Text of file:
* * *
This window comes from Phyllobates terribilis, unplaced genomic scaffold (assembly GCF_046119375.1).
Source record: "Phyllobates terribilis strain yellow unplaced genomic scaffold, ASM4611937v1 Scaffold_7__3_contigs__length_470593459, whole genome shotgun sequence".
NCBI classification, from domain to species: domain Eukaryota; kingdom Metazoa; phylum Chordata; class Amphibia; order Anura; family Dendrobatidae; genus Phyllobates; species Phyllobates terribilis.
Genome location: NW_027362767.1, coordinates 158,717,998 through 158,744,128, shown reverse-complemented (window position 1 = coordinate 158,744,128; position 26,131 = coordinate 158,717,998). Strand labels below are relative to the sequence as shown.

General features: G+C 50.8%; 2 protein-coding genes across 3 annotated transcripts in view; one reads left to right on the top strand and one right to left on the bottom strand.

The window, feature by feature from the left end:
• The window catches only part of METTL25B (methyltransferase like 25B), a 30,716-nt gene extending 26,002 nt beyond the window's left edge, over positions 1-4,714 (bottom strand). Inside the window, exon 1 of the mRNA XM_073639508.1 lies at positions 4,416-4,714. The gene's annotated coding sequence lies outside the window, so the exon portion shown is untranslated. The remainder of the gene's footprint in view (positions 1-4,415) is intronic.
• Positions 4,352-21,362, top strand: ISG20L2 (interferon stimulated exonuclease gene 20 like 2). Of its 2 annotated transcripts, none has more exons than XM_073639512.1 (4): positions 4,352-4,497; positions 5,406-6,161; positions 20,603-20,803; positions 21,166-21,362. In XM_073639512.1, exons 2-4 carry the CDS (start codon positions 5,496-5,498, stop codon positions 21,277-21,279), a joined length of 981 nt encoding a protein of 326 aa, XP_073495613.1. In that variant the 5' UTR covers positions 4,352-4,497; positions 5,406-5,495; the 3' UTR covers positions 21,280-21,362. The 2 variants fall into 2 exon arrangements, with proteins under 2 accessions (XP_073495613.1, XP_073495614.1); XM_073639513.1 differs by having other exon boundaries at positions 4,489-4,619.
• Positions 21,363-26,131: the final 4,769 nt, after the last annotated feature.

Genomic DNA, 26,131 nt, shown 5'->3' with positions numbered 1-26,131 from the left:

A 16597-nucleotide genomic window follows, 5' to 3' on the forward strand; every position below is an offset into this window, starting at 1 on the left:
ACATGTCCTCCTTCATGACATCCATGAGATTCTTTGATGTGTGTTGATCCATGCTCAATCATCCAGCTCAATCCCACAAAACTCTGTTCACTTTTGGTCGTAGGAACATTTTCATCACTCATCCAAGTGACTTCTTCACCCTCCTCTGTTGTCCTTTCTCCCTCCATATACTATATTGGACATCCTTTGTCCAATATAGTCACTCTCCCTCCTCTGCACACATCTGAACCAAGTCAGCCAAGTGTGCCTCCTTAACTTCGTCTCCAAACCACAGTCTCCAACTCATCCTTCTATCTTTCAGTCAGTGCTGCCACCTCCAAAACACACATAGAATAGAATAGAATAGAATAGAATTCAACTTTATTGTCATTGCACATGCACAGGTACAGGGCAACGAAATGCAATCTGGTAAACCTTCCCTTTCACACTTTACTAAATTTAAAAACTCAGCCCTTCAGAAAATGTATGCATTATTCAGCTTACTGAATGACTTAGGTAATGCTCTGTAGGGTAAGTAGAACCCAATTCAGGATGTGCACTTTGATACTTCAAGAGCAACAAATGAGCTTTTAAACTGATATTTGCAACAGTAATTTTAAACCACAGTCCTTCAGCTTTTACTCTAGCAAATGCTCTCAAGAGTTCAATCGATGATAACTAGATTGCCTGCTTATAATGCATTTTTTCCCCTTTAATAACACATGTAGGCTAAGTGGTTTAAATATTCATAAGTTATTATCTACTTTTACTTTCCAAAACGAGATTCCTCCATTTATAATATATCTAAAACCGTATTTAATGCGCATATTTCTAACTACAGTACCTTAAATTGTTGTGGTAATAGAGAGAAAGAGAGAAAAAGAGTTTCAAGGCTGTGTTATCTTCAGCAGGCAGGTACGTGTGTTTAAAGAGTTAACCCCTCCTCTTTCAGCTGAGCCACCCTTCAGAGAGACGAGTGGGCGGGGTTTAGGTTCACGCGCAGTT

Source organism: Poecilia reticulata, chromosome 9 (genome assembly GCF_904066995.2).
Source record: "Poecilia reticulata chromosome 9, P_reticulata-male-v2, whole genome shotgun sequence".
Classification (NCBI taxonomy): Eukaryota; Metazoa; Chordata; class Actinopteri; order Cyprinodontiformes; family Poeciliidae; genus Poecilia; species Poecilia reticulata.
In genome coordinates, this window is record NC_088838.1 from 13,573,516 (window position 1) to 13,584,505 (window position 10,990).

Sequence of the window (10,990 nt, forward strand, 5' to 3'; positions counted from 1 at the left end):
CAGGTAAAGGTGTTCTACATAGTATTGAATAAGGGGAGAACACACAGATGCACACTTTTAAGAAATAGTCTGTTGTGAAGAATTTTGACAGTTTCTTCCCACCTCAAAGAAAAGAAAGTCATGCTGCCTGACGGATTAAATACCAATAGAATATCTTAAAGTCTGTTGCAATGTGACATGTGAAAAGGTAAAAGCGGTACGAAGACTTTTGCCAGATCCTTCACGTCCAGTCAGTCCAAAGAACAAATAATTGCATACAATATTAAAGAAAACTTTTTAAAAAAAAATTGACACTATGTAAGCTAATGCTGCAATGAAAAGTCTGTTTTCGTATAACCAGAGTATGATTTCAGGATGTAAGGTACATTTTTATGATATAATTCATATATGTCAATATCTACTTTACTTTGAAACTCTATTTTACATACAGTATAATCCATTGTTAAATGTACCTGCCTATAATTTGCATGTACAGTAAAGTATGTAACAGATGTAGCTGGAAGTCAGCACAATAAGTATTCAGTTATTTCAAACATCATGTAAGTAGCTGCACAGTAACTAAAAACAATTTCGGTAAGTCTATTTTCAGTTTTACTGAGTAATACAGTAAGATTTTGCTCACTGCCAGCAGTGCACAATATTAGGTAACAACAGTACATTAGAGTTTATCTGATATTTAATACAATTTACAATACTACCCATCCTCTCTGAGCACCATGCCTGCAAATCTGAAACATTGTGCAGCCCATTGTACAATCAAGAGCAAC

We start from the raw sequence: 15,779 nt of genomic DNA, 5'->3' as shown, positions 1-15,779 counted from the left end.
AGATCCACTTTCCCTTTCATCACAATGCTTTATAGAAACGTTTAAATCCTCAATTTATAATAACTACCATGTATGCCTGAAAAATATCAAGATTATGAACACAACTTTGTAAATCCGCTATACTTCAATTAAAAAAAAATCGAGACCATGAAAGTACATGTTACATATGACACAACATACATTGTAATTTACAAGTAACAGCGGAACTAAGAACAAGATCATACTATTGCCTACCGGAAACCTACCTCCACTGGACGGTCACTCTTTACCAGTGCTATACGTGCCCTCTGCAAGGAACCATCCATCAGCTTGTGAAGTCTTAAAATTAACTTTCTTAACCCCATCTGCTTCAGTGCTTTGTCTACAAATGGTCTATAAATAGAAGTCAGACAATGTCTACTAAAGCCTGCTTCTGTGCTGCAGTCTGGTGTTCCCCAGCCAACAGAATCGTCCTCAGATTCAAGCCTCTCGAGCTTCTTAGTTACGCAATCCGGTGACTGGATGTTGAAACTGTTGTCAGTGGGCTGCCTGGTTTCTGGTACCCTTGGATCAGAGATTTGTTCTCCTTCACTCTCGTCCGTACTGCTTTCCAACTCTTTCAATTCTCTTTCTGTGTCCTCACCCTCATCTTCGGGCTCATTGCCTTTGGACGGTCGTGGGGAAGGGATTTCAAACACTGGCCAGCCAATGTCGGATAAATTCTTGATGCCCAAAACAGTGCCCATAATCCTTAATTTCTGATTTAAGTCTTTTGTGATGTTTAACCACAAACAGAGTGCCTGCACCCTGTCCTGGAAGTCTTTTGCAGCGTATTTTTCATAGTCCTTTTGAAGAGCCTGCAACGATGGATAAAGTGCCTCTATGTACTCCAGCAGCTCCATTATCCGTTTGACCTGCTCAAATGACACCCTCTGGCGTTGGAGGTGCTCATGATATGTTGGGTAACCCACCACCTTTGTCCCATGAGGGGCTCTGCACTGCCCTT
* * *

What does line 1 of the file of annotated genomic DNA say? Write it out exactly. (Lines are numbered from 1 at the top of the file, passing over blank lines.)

This window comes from Phyllobates terribilis, unplaced genomic scaffold (assembly GCF_046119375.1).